April 26, 2021

Kaiser Permanente analysis finds managing weight, diet, and stress reduces risk of premature delivery

A combination of 3 healthy lifestyle factors is associated with a 70% lower risk of preterm birth, according to an analysis of data from a Kaiser Permanente study involving nearly 2,500 pregnant women in Northern California.

In the study, women whose weight early in pregnancy was within recommended parameters, who ate a healthful diet, and who had stress at low to moderate levels were 70% less likely than women without any of those lifestyle factors to have an early birth. The findings were published April 26 in The American Journal of Clinical Nutrition.

photo of Yeyi Zhu, PhD

Yeyi Zhu, PhD

“These findings highlight the importance of an overall healthy lifestyle versus focusing on individual risk factors,“ said lead author Yeyi Zhu, PhD, a research scientist with the Kaiser Permanente Division of Research. “Multiple prenatal factors influence one another and are difficult to disentangle. We hope this combination approach produces useful information for women and their doctors.”

Preterm birth takes place before 37 weeks gestation and is the second-leading cause of neonatal mortality in the United States. Risk factors for preterm birth include genetic traits, medical conditions, and lifestyle factors. This study focused on lifestyle factors that were potentially modifiable.

The researchers examined data from 2,449 women enrolled between 2013 and 2017 in the Pregnancy Environment and Lifestyle Study, known as PETALS, which tracked health, environmental, and lifestyle factors through pregnancy. Women reported information about both their current status during pregnancy and previous, prepregnancy lifestyle. The researchers also had information from the women’s electronic health records about lifestyle factors in the year prior to conception.

photo of Mara Greenberg, MD

Mara Greenberg, MD

Women whose weight, diet, and stress were in healthy ranges had lower risk of preterm birth than women who did not have those factors in healthy ranges. The difference in risk increased with the number of healthy lifestyle factors: 70% lower risk with healthy weight, diet, and stress levels; 51% lower with 2 of these factors; and 38% lower with 1 factor.

“Overall, this is a call for investing in women’s health over their lifespans, not just during pregnancy, which can be considered a societal responsibility as well as a capability of large integrated health care organizations such as ours,” said Mara Greenberg, MD, a maternal-fetal medicine specialist with The Permanente Medical Group and perinatal clinical and research director with the Kaiser Permanente Regional Perinatal Service Center. “Such an investment also stands to reduce well-described disparities in preterm birth.”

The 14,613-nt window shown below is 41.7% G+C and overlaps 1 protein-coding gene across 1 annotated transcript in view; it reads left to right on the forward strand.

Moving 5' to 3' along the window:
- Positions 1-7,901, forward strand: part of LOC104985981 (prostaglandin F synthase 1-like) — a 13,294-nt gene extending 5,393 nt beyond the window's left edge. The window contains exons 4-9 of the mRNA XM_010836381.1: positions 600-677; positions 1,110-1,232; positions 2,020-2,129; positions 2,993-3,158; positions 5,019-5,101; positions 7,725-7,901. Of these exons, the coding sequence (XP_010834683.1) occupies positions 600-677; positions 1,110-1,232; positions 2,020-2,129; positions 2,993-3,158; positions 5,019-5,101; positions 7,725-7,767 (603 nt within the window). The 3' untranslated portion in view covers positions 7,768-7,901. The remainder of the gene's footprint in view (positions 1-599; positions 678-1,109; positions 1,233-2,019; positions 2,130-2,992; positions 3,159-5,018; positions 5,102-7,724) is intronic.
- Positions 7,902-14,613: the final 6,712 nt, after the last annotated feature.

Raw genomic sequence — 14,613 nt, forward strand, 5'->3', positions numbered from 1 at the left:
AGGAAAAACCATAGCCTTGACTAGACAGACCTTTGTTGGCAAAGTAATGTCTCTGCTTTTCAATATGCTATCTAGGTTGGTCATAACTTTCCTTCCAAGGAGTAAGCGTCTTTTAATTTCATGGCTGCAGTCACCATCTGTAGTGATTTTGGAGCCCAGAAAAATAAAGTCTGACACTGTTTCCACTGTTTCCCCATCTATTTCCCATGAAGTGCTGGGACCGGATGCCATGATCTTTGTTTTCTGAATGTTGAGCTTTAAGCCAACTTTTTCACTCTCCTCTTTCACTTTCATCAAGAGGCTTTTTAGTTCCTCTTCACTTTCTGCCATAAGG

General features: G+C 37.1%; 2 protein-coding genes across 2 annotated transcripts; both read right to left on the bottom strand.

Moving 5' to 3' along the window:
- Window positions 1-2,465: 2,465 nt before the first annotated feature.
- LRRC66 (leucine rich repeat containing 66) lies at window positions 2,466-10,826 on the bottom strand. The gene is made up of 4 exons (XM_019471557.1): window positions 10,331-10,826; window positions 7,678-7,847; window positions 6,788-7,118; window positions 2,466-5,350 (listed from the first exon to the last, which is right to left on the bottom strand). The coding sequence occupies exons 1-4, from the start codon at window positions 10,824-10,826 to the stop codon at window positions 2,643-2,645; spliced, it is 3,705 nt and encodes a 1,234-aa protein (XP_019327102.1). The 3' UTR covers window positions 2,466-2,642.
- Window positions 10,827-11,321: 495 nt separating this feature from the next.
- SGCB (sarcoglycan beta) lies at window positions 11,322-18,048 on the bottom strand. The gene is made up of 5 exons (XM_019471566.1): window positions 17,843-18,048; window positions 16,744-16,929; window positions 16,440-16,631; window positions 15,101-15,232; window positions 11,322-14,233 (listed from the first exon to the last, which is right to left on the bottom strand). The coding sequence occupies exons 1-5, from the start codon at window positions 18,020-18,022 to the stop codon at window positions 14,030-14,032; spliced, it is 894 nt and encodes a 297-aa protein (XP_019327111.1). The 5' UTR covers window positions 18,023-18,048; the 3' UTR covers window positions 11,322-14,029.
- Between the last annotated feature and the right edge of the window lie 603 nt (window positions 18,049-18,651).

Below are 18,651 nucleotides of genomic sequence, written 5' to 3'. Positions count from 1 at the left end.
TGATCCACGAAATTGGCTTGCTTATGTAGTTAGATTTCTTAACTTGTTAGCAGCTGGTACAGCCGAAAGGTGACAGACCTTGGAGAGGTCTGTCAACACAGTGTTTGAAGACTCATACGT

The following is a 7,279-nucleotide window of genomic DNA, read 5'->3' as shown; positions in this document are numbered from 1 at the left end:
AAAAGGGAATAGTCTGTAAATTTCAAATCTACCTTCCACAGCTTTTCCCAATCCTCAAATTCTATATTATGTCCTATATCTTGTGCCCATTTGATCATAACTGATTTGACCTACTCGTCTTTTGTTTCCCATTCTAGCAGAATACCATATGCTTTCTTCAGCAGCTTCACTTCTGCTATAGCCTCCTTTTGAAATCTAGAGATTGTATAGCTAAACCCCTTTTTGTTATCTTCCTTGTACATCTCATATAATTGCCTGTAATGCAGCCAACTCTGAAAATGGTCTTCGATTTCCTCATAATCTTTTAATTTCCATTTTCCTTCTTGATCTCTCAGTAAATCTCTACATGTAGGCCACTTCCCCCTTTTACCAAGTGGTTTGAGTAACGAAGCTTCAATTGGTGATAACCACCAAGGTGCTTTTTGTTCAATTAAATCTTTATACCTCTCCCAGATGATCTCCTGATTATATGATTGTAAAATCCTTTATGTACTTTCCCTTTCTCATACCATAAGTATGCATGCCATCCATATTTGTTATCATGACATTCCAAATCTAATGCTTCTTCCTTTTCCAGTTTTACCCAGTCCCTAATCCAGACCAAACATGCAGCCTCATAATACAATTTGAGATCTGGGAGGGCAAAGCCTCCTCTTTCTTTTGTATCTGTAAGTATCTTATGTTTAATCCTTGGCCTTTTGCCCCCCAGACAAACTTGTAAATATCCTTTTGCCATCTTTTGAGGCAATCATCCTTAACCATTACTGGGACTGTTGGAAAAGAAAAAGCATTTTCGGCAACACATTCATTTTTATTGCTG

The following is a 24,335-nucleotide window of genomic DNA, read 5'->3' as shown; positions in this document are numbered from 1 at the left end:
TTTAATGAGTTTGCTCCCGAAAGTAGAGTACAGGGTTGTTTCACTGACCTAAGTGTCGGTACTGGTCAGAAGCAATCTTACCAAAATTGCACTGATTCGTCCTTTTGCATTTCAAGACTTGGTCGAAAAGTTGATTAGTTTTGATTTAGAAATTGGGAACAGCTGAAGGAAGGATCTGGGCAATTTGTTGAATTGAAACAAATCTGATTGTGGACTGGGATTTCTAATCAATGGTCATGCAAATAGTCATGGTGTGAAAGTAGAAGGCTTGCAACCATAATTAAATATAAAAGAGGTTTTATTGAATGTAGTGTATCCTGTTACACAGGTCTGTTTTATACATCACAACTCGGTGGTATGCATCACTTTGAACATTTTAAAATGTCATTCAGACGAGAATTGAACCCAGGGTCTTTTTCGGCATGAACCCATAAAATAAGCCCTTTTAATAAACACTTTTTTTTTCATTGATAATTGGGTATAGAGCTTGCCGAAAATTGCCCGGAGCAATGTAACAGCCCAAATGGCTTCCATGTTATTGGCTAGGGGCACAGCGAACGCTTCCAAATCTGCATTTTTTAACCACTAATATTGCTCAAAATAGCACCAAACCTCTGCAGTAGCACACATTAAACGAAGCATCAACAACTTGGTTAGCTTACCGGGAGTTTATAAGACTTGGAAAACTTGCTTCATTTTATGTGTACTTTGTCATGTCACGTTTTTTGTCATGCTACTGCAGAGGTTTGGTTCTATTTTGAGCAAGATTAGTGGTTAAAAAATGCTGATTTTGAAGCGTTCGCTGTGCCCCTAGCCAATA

Focus on preconception, early pregnancy

The study focused on the period before pregnancy and on its first 12 weeks. Nearly 1 in 10 women in the sample had all 3 modifiable low-risk factors in healthy ranges. Of the 2,449 women in the study, 160 (6.5%) delivered early (before 37 weeks), similar to the prevalence in California at the time. Women who delivered preterm were more likely to be older; self-identify as African American, Asian, or Pacific Islander; have obesity before pregnancy; or have a history of hypertension or depression.

Along with examining the roles of weight, diet, and stress, the researchers also considered factors such as smoking, drinking alcohol, and moderate-to-vigorous physical activity and did not find significant associations with preterm birth. However, they also noted the women in this study reported lower smoking and alcohol use rates than is typical of pregnant women in the United States.

Other research on lifestyle factors and preterm birth risk has largely focused on each individual factor, and results have been mixed. The authors said this analysis is different because it grouped healthy lifestyle factors together and focused on both early pregnancy and preconception, when women can take action to increase the chances of a full-term delivery. “Our findings suggest patients may benefit from a broad healthy lifestyle prevention approach that includes weight management, dietary quality, and psychological health during preconception and early pregnancy,” said senior author Assiamira Ferrara, MD, PhD, senior research scientist with the Division of Research.

While the results suggest women can influence their risk of preterm birth by addressing their weight, diet, and stress before and during early pregnancy, they should also be aware of other factors under their control, such as avoiding alcohol and smoking, the authors said.

The researchers said the analysis was strengthened by using data for a relatively large number of women of diverse racial and ethnic backgrounds. Ferrara and her colleagues are now following the children of women from the PETALS study through the ECHO program (or Environmental influences on Child Health Outcomes), a National Institutes of Health initiative including 50,000 children. The project will assess whether a mother’s healthy lifestyle during pregnancy may reduce the long-term consequences for a child born prematurely, such as impaired neurodevelopment and growth.

The study was funded by the National Institute of Environmental Health Sciences and the ECHO program, National Institutes of Health, Office of the Director.

Other co-authors were Monique M. Hedderson, PhDSylvia E. Badon, PhD; Juanran Feng, MS; and Charles Quesenberry, PhD, all of the Division of Research.